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Menopause and Black Cohosh

Effect of Black Cohosh on Menopause

Black cohosh’s main use today is for the treatment of menopausal symptoms. Some evidence indicates that black cohosh extract might reduce hot flashes as well as other symptoms of menopause.

In the past, black cohosh was believed to be a phytoestrogen, a plant-based substance that behaves in a similar way to estrogen. However, growing evidence indicates that black cohosh does not have general estrogen-like actions. Rather, it may act like estrogen only in certain places:

  • the brain (reducing hot flashes)
  • the bones (potentially fighting osteoporosis)
  • the vagina (reducing vaginal dryness)

It does not appear to act like estrogen in the breast or the uterus. If these findings about black cohosh's effects are reliable, then black cohosh is a selective-estrogen receptor modifier (SERM) somewhat like the drug raloxifen (Evista).

Read more details about Black Cohosh.

Research Evidence on Black Cohosh

A 12-week, double-blind, placebo-controlled trial of 304 women with menopausal symptoms found that black cohosh was more effective than placebo in reducing number of hot flashes.

Promising results were also seen in a 3-month, double-blind study of 120 menopausal women. Participants were given either black cohosh or fluoxetine (Prozac). Over the course of the trial, black cohosh proved more effective than fluoxetine for hot flashes, but fluoxetine was more effective than black cohosh for menopause-related mood changes.

Previous smaller studies have found improvements not only in hot flashes but also in other symptoms of menopause. For example, in a double-blind, placebo-controlled study, 97 menopausal women received black cohosh, estrogen, or placebo for 3 months. The results indicated that the herb reduced overall menopausal symptoms (such as hot flashes) to the same extent as the drug. In addition, microscopic analysis showed that black cohosh had an estrogen-like effect on the cells of the vagina. This is a positive result because it suggests that black cohosh might reduce vaginal thinning. However, black cohosh did not affect the cells of the uterus in an estrogen-like manner; this too is a positive result, as estrogen’s effects on the uterus are potentially harmful. Finally, the study found hints that black cohosh might help protect bone.

A study reported in 2006 found that black cohosh has weak estrogen-like effects on vaginal cells and possible positive effects on bone. Specifically, the herb stimulated new bone formation, preventing or even possibly reversing osteoporosis.

One interesting double-blind study evaluated a combination therapy containing black cohosh and St. John's wort in 301 women with general menopausal symptoms as well as depression. The results showed that use of the combination treatment was significantly more effective than placebo for both problems.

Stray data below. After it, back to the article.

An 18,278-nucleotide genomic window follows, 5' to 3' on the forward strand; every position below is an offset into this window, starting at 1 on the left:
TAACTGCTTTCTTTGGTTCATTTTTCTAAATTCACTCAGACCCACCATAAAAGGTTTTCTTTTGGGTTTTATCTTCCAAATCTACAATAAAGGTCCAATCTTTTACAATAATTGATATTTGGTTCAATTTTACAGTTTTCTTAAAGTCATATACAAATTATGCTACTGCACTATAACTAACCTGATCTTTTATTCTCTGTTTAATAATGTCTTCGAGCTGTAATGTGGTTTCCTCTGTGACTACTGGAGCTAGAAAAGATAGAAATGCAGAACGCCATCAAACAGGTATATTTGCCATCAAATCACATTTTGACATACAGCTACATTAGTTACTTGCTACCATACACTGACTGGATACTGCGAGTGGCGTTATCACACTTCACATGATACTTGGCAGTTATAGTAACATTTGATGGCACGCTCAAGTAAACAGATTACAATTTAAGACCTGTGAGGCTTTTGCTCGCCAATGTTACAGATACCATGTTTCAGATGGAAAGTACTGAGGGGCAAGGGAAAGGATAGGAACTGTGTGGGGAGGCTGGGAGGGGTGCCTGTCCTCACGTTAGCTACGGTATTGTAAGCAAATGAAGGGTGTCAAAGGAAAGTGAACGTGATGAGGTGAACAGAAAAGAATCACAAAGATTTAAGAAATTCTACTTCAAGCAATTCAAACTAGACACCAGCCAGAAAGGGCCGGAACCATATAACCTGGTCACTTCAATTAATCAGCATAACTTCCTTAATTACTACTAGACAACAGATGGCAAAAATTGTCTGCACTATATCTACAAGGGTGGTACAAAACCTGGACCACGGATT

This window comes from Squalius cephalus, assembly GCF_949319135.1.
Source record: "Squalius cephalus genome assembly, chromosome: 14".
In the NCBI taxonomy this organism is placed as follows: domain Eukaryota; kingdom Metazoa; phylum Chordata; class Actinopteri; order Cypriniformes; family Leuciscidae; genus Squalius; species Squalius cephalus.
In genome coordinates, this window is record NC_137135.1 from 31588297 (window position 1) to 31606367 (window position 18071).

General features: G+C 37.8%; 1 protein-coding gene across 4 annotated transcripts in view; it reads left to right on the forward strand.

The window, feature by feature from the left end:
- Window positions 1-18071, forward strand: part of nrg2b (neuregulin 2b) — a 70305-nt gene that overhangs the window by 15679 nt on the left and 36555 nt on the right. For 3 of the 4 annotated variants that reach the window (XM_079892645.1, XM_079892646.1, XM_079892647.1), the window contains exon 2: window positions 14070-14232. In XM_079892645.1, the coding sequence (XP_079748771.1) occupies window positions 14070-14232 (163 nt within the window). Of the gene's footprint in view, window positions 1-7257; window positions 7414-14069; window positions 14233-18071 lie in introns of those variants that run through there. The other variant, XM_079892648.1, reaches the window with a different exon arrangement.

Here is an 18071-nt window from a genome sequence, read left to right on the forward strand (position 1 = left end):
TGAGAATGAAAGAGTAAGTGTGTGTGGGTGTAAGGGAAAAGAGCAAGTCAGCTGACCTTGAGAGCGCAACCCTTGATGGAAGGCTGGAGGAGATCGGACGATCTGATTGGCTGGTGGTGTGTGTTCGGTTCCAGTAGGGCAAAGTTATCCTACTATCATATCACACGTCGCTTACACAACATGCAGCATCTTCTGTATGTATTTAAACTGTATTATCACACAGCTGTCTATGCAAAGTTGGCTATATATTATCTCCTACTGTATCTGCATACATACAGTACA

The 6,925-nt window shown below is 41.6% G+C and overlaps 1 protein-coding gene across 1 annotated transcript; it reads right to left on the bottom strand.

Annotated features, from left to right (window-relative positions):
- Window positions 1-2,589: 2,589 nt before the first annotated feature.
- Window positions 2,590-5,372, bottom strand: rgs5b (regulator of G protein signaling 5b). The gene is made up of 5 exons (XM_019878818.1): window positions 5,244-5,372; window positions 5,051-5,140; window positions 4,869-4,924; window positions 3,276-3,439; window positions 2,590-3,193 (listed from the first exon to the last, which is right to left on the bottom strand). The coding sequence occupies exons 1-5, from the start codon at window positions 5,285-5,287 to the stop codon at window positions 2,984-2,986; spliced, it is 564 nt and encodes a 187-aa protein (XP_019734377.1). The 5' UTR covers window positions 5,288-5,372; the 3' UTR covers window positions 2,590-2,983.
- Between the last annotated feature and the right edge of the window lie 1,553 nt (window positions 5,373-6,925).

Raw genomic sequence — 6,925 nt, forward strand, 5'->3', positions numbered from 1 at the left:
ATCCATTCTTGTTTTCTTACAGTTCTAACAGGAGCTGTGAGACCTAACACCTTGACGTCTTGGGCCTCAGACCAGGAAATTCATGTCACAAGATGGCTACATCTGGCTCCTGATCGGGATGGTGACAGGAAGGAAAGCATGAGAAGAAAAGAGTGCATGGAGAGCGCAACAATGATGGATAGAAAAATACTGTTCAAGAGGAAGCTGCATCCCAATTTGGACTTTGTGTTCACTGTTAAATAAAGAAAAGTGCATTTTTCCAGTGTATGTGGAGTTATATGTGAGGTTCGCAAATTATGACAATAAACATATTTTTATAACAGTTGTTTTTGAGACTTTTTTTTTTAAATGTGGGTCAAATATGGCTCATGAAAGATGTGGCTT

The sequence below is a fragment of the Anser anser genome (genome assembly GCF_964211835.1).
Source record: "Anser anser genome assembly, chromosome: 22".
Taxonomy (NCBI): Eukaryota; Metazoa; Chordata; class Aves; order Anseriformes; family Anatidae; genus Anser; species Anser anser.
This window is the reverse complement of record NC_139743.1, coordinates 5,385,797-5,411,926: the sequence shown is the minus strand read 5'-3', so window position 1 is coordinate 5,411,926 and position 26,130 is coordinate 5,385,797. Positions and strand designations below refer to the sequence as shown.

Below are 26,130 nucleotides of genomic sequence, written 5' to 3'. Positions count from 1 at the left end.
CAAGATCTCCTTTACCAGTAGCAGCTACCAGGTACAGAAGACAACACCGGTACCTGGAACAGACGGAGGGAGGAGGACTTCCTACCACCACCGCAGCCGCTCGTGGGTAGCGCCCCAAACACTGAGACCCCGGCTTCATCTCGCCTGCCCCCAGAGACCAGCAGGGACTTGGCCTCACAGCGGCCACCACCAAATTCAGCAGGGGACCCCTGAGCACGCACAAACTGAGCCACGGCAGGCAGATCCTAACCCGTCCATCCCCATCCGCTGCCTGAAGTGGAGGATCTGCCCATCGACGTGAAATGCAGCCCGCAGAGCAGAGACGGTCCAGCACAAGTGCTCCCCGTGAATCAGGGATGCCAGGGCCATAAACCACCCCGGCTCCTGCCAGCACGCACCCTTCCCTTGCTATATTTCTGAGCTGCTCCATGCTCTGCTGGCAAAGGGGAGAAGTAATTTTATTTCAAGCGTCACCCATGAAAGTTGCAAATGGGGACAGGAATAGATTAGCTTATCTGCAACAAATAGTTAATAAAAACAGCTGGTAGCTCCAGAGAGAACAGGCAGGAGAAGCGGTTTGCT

A smaller study using a combination of the same two herbs found improvements in overall menopausal symptoms as well as cholesterol profile.

The bottom line: Black cohosh may be modestly effective for reducing hot flashes and other symptoms of menopause.

Safety Issues

Black cohosh seldom produces any side effects other than occasional mild gastrointestinal distress. One rigorous study looked for possible deleterious effects on cholesterol levels, blood sugar, and blood coagulability, and did not find any.

Studies in rats have found no significant toxicity when black cohosh was given at 90 times the therapeutic dosage for a period of 6 months. Since 6 months in a rat corresponds to decades in a human, this study appears to make a strong statement about the long-term safety of black cohosh.

Unlike estrogen, black cohosh does not stimulate breast cancer cells growing in a test tube. However, black cohosh has not yet been subjected to large-scale studies similar to those conducted for estrogen. For this reason, safety for those with previous breast cancer is not known. Also, because of potential hormonal activity, black cohosh is not recommended for adolescents or pregnant or nursing women.

There are a growing number of case reports in which it appeared that use of a black cohosh led to severe liver injury. However, it is not clear whether the cause was black cohosh itself, or a contaminant present in the product.

One highly preliminary study found that black cohosh might reduce the effectiveness of the chemotherapy drug cisplatin.

Safety in young children or those with severe liver or kidney disease is not known.

Black cohosh should not be confused with blue cohosh (Caulophyllum thalictroides), which has different properties, treatment uses, and side effects. Black cohosh is sometimes used with blue cohosh to stimulate labor, but this therapy has caused adverse effects in newborns, which appear to be due to blue cohosh.

Interactions You Should Know About

Black cohosh might reduce the effectiveness of cisplatin.

References

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